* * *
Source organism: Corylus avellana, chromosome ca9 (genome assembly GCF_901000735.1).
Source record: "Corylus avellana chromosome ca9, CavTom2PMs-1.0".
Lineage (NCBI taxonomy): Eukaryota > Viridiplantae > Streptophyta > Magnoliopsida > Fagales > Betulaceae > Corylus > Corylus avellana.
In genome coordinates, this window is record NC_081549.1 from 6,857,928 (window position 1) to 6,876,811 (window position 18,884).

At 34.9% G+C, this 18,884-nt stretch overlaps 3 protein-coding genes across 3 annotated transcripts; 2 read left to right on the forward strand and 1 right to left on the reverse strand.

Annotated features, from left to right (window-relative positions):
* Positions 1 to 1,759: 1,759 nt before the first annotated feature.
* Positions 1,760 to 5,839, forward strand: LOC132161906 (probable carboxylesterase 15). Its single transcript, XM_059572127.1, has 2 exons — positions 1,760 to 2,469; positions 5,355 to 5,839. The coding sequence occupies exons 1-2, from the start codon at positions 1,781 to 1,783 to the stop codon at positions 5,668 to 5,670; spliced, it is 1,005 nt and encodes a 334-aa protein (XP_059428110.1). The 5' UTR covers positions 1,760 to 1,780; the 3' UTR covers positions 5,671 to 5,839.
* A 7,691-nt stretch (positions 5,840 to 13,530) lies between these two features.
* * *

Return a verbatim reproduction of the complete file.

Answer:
Source organism: Corylus avellana, chromosome ca9 (genome assembly GCF_901000735.1).
Source record: "Corylus avellana chromosome ca9, CavTom2PMs-1.0".
Lineage (NCBI taxonomy): Eukaryota > Viridiplantae > Streptophyta > Magnoliopsida > Fagales > Betulaceae > Corylus > Corylus avellana.
In genome coordinates, this window is record NC_081549.1 from 6,857,928 (window position 1) to 6,876,811 (window position 18,884).

At 34.9% G+C, this 18,884-nt stretch overlaps 3 protein-coding genes across 3 annotated transcripts; 2 read left to right on the forward strand and 1 right to left on the reverse strand.

Annotated features, from left to right (window-relative positions):
* Positions 1 to 1,759: 1,759 nt before the first annotated feature.
* Positions 1,760 to 5,839, forward strand: LOC132161906 (probable carboxylesterase 15). Its single transcript, XM_059572127.1, has 2 exons — positions 1,760 to 2,469; positions 5,355 to 5,839. The coding sequence occupies exons 1-2, from the start codon at positions 1,781 to 1,783 to the stop codon at positions 5,668 to 5,670; spliced, it is 1,005 nt and encodes a 334-aa protein (XP_059428110.1). The 5' UTR covers positions 1,760 to 1,780; the 3' UTR covers positions 5,671 to 5,839.
* A 7,691-nt stretch (positions 5,840 to 13,530) lies between these two features.